From the world’s only seagoing lizards to flightless cormorants and penguins, flamingos, inflatable frigate birds, wave albatrosses, clownish boobies, giant tortoises, and 13 species of finches, you can enjoy thrilling encounters with animals-up close and in large numbers-who are completely at ease among human visitors.
There are extraordinary opportunities to swim with marine animals such as sea lions, dolphins, sea turtles and manta, eagle, and golden rays, as well as 300 species of colorful fish. The more adventurous may relish the chance to snorkel with the friendly Galapagos sharks, white-tipped reef sharks or even hammerheads.
The plants of Galapagos are equally fascinating. Many species of indigenous Scalesia (“tree daisies”) as well as tree ferns, bromeliads, and orchids are found in the highlands. Giant prickly pear and candelabra cacti abound on the coast while tiny Brachycereus cacti grow on barren lava flows. Vivid morning glories and mats of bright red sesuvium blanket the shores. Galapagos also has its very own native species of cotton, tomato, pepper, guava, and passionflower. Many kinds of plants, particularly those belonging to the daisy family, have evolved into whole arrays of endemic species on the different islands, providing scientists with perfect examples of adaptive radiation.
- Trip Planner
This trip planner has been created to help prepare you for your upcoming adventure. We have tried to anticipate questions you might have concerning travel arrangements, what to bring, and getting in shape. If any of your questions remain unanswered, please don’t hesitate to call.
Your trip begins and ends in Quito, Ecuador. You will need to arrange for your international flights. American, Delta, United and Continental airlines offer direct service into Quito from Miami, Atlanta and Houston, respectively. We will make the arrangements for your Quito-Galapagos flights.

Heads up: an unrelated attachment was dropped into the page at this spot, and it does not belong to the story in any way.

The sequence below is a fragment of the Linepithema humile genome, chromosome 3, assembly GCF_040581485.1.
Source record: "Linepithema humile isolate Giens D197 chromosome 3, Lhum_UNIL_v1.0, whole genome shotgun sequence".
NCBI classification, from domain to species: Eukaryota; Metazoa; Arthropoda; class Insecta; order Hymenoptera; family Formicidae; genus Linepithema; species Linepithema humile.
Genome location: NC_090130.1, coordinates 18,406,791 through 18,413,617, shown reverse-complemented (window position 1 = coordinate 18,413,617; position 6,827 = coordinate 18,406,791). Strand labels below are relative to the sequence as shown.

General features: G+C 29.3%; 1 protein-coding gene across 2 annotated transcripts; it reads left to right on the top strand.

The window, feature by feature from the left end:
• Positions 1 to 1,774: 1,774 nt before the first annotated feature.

Upon arrival at the Quito Airport you will clear customs and then take a taxi to your designated hotel. Unless told otherwise, your hotel in Quito will be:
Your Sunday morning flight to the archipelago departs at 6:45am (unless you are told otherwise). We will have your e-ticket itinerary printed and and your Ingala (park) card ready for you at the hotel. Make sure you have cash for your park entry fee.
When you arrive at the domestic terminal, take your bags through the agricultural screening system on the right hand side before you check in at the airline desk. You will need to present passports in order to get your boarding pass.
After Your Trip
Following your nights in the Galapagos, we will return to Quito where you will spend one final night before transferring to the airport the following morning for flights home.
Ecuador uses US dollars as their currency. Each participant will be required to pay a park entrance fee for the Galapagos Islands ($100 per adult, $70 per child, 12 years and under). Having between $300 and $600 for souvenirs and meals in Quito should be more than adequate depending on how much you like to shop! In the Galapagos Islands, you will most likely need cash as ATM machines are limited and credit cards are not widely accepted. In hotels and shops in Quito you can use credit cards to charge purchases such as food, accommodations, and clothing. American Express, Visa, and MasterCard are widely accepted.
The trip leader is responsible for the safety of all trip members and he or she may evacuate or disqualify a trip member in the field if anyone’s safety is jeopardized. Please be aware that hospital facilities for serious medical problems may be far away, doctors are not always available and that evacuations can be prolonged, difficult and expensive.